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How BMW is Dealing with an Aging Workforce

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It’s no secret that the population—and therefore the workforce—in many countries is aging, and that companies are struggling to adapt to some of the changes that reality necessitates. And those changes are likely to have a particular effect on companies that have traditionally relied on being able to replace aging workers with younger models.

One such company is German auto giant BMW, which is facing a particularly acute age-related crisis in its home country in the coming years.

BMW responded to this by experimenting with one of its production lines—typically places that require more youthful workers who can withstand the rigors of the workplace. The experiment: the firm raised the average age of one line to 47, and then asked the workers what the company could do to tailor the working environment to better suit their needs.

Based on that feedback, the company made around 70 improvements, including improving some of its tools and processes, installing extra furniture—particularly chairs and stretching areas—and even provided an industrial-sized magnifying glass.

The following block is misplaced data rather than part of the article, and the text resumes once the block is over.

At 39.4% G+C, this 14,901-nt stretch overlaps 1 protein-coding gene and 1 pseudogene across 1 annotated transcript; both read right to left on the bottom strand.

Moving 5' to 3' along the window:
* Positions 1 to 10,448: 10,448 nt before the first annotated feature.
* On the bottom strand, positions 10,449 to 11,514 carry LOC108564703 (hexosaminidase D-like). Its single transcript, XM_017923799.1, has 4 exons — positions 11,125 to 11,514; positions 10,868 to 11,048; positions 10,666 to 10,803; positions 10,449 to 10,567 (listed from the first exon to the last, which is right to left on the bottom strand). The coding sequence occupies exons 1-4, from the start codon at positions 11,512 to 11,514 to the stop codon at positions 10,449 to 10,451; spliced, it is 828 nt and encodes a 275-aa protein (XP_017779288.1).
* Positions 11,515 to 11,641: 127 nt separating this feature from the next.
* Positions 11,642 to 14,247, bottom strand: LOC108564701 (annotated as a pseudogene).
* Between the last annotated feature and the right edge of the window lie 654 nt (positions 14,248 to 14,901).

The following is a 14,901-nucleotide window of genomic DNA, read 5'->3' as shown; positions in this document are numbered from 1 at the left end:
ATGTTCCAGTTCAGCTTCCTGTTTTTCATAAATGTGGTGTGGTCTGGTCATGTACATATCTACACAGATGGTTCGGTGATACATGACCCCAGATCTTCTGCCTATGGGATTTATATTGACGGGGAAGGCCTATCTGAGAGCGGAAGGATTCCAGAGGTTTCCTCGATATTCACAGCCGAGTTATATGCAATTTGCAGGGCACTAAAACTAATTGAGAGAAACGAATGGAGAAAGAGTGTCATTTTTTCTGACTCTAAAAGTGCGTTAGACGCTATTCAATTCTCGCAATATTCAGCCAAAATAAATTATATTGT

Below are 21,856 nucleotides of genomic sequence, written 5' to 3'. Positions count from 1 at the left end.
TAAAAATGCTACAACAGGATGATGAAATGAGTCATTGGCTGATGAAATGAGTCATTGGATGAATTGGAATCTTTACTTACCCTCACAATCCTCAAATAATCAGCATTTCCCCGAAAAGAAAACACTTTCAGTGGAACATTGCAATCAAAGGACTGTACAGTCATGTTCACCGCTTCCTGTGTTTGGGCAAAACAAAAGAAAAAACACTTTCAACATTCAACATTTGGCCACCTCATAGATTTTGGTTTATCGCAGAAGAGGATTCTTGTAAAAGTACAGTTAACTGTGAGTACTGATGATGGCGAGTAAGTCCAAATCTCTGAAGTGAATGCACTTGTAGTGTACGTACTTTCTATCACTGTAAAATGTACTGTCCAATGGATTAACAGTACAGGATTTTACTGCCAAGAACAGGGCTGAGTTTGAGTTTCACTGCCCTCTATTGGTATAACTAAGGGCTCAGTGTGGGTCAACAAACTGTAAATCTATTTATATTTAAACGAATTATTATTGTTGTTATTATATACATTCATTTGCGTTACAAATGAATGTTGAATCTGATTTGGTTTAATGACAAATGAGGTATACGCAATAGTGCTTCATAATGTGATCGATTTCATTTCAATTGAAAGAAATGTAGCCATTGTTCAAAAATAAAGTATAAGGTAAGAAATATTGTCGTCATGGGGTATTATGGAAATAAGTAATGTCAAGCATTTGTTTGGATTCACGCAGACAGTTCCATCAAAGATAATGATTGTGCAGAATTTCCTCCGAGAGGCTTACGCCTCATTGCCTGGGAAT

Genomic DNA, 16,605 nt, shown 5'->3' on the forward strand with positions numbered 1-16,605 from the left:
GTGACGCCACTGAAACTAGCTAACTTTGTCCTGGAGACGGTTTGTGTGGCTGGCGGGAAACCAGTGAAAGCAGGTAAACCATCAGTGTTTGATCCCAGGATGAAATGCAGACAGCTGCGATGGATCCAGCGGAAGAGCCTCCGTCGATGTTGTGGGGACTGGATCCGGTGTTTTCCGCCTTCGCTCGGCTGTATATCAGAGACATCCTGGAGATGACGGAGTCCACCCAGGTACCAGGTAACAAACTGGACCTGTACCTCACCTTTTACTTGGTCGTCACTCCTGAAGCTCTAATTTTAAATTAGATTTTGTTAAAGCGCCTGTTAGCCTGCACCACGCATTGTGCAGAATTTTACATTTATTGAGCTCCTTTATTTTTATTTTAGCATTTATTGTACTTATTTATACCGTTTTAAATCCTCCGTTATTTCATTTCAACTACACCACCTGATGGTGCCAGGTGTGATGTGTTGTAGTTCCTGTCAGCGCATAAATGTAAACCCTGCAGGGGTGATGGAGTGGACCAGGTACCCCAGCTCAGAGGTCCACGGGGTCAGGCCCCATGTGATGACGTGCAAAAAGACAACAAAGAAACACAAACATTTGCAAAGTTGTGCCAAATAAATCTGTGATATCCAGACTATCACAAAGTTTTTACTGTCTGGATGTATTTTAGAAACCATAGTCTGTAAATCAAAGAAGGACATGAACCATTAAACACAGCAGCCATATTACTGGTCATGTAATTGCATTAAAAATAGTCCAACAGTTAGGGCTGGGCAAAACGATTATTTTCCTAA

While it’s not surprising that the experiment produced results–what employees can’t suggest ways to improve their workplace?)—there were still a couple of eye-opening findings. Attendance and sickness rates improved—likely a result of the increase in comfort—while productivity rose and the rate of defects “dropped to zero” (emphasis added). That’s right: it turns out that by considering the employee experience in the workplace, the company improved the performance of its employees. Even more surprising: the cost of the experiment was the relatively small sum of $50,000—a drop in the bucket for a firm the size of BMW, especially if it results in increased productivity and cost savings through defect reduction.

Watch the full video on BMW, courtesy CBS’ Sunday Morning.

–Phil Stott,

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